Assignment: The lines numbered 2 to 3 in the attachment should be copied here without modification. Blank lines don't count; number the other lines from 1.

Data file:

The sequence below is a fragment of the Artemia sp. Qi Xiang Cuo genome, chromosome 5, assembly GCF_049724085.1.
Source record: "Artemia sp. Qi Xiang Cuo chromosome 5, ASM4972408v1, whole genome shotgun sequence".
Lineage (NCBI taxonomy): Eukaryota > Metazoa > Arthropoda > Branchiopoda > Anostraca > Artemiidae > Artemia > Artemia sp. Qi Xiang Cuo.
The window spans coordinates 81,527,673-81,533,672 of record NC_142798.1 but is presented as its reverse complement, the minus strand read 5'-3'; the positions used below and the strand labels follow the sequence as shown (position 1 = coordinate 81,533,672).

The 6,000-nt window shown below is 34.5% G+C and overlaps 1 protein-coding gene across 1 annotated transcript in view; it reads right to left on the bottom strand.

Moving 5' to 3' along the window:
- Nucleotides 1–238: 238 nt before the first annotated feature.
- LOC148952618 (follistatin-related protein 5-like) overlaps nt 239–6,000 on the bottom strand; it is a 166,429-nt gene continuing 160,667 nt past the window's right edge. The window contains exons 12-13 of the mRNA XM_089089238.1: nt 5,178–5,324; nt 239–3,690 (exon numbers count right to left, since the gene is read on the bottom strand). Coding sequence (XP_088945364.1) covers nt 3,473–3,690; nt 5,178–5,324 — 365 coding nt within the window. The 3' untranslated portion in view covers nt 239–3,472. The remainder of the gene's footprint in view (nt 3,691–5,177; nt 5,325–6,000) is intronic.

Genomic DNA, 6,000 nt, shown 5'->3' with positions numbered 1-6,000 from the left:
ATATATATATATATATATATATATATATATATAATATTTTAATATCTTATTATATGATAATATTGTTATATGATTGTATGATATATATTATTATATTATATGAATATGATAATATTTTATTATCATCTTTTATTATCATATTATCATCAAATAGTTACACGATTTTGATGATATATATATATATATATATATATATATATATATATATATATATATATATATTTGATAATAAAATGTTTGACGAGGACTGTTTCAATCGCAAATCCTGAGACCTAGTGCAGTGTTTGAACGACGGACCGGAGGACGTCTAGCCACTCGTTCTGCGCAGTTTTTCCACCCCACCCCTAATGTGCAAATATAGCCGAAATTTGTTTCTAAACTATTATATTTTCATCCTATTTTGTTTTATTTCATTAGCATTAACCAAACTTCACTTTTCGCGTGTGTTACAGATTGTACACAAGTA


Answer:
Source record: "Artemia sp. Qi Xiang Cuo chromosome 5, ASM4972408v1, whole genome shotgun sequence".
Lineage (NCBI taxonomy): Eukaryota > Metazoa > Arthropoda > Branchiopoda > Anostraca > Artemiidae > Artemia > Artemia sp. Qi Xiang Cuo.